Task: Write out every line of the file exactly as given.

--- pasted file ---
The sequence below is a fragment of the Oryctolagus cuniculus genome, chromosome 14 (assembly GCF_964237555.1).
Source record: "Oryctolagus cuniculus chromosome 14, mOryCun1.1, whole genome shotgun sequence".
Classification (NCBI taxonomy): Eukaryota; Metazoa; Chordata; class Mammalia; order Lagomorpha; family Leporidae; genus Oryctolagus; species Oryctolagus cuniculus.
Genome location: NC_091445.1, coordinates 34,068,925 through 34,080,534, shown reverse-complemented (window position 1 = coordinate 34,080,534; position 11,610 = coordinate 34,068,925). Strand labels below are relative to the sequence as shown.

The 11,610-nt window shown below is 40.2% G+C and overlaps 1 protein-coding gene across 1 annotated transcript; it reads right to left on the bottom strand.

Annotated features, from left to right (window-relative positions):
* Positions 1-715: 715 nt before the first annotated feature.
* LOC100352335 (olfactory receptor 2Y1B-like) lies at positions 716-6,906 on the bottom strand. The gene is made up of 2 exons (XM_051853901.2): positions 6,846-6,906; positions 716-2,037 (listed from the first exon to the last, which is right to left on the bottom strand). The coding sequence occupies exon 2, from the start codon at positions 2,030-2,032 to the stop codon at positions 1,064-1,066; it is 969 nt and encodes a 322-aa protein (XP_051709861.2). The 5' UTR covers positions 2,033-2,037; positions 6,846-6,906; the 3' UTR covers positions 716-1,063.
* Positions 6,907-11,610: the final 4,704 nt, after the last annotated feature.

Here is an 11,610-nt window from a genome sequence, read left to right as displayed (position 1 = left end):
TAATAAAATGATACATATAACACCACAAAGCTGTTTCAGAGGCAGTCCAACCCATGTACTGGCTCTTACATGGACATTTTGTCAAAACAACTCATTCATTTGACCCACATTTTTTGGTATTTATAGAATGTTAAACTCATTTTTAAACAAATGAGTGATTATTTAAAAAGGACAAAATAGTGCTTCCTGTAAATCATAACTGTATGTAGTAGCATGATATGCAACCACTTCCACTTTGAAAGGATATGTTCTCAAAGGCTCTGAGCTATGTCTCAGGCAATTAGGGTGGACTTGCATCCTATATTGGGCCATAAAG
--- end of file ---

The sequence below is a fragment of the Oryctolagus cuniculus genome, chromosome 14 (assembly GCF_964237555.1).
Source record: "Oryctolagus cuniculus chromosome 14, mOryCun1.1, whole genome shotgun sequence".
Classification (NCBI taxonomy): Eukaryota; Metazoa; Chordata; class Mammalia; order Lagomorpha; family Leporidae; genus Oryctolagus; species Oryctolagus cuniculus.
Genome location: NC_091445.1, coordinates 34,068,925 through 34,080,534, shown reverse-complemented (window position 1 = coordinate 34,080,534; position 11,610 = coordinate 34,068,925). Strand labels below are relative to the sequence as shown.

The 11,610-nt window shown below is 40.2% G+C and overlaps 1 protein-coding gene across 1 annotated transcript; it reads right to left on the bottom strand.

Annotated features, from left to right (window-relative positions):
* Positions 1-715: 715 nt before the first annotated feature.
* LOC100352335 (olfactory receptor 2Y1B-like) lies at positions 716-6,906 on the bottom strand. The gene is made up of 2 exons (XM_051853901.2): positions 6,846-6,906; positions 716-2,037 (listed from the first exon to the last, which is right to left on the bottom strand). The coding sequence occupies exon 2, from the start codon at positions 2,030-2,032 to the stop codon at positions 1,064-1,066; it is 969 nt and encodes a 322-aa protein (XP_051709861.2). The 5' UTR covers positions 2,033-2,037; positions 6,846-6,906; the 3' UTR covers positions 716-1,063.
* Positions 6,907-11,610: the final 4,704 nt, after the last annotated feature.

Here is an 11,610-nt window from a genome sequence, read left to right as displayed (position 1 = left end):
TAATAAAATGATACATATAACACCACAAAGCTGTTTCAGAGGCAGTCCAACCCATGTACTGGCTCTTACATGGACATTTTGTCAAAACAACTCATTCATTTGACCCACATTTTTTGGTATTTATAGAATGTTAAACTCATTTTTAAACAAATGAGTGATTATTTAAAAAGGACAAAATAGTGCTTCCTGTAAATCATAACTGTATGTAGTAGCATGATATGCAACCACTTCCACTTTGAAAGGATATGTTCTCAAAGGCTCTGAGCTATGTCTCAGGCAATTAGGGTGGACTTGCATCCTATATTGGGCCATAAAG